Unpaid Utility Bills Are Disproportionately Piling Up in L.A.’s Communities of Color

Between 25% and 30% of Angelenos have unpaid energy and water bills, with debts unevenly impacting Black, Latino, and low-income neighborhoods.


A new report authored by the UCLA Luskin Center for Innovation and Center for Neighborhood Knowledge measures the extent of utility debt accumulation among customers served by the Los Angeles Department of Water and Power. 

Disparities in unpaid bills predate COVID-19 but have deepened since the pandemic’s outbreak. Using data from a November 2020 California State Water Resources Control Board survey, the researchers found one-quarter to one-third of all Los Angeles households faced financial difficulties paying for their utilities. 

“We didn’t expect the magnitude to be this big,” said Silvia R. González, co-author of the study and a senior researcher at the Luskin Center for Innovation. “For many families, this means choosing between keeping their lights on or skipping meals or medical treatment.”

The debt burden is unevenly distributed across Los Angeles — 64% of the population in severely affected neighborhoods are Latino. Black communities also face disproportionate debt, and racial disparities persist even after accounting for socioeconomic characteristics. Further, the study found that lower-income neighborhoods, residents with limited English proficiency and renters face unequal debt burdens.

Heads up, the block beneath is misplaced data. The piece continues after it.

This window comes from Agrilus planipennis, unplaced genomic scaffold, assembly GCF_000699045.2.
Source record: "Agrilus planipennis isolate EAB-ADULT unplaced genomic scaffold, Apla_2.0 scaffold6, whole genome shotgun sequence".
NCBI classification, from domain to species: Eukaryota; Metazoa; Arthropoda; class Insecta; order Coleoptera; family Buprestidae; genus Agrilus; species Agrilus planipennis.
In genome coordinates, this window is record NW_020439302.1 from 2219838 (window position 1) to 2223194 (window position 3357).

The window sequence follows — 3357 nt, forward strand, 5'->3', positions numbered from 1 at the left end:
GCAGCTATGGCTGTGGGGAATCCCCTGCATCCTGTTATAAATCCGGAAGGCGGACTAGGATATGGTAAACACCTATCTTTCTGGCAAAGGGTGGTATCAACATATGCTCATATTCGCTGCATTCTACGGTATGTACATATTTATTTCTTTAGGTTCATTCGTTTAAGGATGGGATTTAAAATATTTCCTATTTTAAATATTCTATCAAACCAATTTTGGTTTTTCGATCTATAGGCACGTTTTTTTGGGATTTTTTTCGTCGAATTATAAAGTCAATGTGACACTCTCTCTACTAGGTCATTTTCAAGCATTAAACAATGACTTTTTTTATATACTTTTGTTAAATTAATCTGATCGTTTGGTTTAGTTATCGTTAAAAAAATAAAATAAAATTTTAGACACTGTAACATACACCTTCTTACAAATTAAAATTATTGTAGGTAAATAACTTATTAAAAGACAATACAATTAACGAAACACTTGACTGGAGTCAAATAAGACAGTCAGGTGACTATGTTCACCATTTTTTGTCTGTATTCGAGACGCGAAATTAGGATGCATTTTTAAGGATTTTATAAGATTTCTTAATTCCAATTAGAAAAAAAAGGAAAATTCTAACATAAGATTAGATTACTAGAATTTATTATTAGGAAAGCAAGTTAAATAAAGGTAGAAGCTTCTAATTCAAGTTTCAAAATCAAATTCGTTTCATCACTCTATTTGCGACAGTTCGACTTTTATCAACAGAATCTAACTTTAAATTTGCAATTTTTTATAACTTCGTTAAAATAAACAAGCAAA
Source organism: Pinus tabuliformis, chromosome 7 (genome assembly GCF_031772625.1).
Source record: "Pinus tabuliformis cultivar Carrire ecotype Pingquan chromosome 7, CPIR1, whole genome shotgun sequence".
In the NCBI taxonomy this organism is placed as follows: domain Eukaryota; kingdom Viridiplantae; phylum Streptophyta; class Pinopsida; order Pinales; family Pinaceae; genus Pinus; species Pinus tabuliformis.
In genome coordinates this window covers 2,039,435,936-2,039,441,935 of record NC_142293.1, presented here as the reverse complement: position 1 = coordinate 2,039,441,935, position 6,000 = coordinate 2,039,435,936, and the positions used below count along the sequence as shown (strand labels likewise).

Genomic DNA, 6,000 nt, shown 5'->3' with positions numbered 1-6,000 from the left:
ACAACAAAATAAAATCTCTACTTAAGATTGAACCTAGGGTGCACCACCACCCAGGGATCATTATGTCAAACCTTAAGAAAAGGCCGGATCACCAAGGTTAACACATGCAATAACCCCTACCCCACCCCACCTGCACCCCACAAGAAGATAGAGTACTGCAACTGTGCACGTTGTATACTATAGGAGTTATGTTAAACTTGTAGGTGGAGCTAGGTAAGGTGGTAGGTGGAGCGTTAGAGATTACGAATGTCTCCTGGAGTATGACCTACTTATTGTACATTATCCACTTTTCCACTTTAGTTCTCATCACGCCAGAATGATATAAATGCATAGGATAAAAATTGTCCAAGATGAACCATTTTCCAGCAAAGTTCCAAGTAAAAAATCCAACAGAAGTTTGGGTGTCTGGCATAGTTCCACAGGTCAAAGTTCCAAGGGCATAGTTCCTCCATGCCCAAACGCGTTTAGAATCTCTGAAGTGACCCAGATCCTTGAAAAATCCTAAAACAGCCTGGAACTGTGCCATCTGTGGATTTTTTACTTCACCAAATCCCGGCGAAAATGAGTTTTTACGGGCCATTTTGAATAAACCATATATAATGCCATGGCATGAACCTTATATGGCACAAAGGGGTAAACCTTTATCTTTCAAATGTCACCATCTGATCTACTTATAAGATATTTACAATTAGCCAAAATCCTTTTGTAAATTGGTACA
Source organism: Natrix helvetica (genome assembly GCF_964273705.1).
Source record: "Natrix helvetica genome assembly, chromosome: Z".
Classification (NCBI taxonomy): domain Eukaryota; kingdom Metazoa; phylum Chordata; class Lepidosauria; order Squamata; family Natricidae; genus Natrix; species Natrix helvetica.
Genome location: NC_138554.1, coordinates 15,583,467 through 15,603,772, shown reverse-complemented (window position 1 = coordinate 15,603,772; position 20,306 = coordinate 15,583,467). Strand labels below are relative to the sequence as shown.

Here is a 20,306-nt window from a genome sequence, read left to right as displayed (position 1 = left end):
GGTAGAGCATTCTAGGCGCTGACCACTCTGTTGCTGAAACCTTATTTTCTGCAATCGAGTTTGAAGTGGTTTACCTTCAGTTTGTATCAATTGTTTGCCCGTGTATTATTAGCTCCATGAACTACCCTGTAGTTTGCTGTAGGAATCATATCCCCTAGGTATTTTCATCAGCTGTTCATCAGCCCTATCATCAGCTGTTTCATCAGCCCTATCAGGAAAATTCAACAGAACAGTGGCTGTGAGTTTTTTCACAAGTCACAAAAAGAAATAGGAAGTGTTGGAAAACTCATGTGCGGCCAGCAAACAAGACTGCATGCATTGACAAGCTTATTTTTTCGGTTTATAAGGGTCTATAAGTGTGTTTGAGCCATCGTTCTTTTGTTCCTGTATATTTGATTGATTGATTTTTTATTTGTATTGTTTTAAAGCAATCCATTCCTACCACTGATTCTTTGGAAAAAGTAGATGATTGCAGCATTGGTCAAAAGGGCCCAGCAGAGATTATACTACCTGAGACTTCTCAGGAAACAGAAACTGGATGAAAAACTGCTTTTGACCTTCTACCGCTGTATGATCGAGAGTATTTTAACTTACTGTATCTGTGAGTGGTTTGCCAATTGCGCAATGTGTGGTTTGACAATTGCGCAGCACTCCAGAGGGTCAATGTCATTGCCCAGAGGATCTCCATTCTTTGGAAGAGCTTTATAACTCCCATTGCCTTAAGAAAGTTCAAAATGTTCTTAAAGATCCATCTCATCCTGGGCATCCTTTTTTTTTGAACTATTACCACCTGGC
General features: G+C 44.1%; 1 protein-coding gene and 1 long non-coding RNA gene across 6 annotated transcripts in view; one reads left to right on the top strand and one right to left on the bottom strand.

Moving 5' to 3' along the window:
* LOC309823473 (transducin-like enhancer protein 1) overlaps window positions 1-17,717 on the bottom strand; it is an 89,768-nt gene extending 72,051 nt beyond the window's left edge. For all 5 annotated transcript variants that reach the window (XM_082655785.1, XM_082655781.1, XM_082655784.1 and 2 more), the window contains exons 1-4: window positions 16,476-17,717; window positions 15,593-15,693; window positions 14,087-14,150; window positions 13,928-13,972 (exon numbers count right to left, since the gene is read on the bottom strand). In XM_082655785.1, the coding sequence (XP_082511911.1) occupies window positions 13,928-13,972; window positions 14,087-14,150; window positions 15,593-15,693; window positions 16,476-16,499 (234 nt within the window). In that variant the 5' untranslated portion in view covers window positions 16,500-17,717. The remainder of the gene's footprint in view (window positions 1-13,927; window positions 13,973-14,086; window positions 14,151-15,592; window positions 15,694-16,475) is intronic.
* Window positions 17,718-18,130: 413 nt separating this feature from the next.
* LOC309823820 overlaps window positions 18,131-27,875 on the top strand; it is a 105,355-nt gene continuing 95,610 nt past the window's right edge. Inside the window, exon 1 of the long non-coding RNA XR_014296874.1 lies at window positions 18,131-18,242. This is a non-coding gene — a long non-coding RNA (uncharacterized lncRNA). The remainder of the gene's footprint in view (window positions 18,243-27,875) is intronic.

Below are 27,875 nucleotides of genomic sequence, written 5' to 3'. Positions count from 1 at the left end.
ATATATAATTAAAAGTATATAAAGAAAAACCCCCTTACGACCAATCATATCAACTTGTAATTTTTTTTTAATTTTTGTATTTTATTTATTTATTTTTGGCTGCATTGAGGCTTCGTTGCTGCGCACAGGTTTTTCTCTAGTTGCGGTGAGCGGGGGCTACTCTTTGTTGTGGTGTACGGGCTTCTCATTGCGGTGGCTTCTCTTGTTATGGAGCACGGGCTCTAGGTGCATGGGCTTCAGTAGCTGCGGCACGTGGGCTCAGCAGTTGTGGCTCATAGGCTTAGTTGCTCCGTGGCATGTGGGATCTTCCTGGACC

Early on in the pandemic, Governor Newsom suspended water and energy utility shut-offs, which has provided continued utility access for households in California. But accumulating debt has not been forgiven, and this crisis will need to be resolved once the suspension is lifted. 

Researchers said they hope to guide policymakers and utility operators in formulating targeted debt-relief programs, and calls for financial support from COVID-19-related aid to ensure that vulnerable Angelenos will still have access to water and energy after the pandemic.  

“We need an equitable relief plan,” said González. “These communities are already historically underserved areas and they’ve been left behind more broadly during the pandemic. These debts will be impossible for many families to repay.”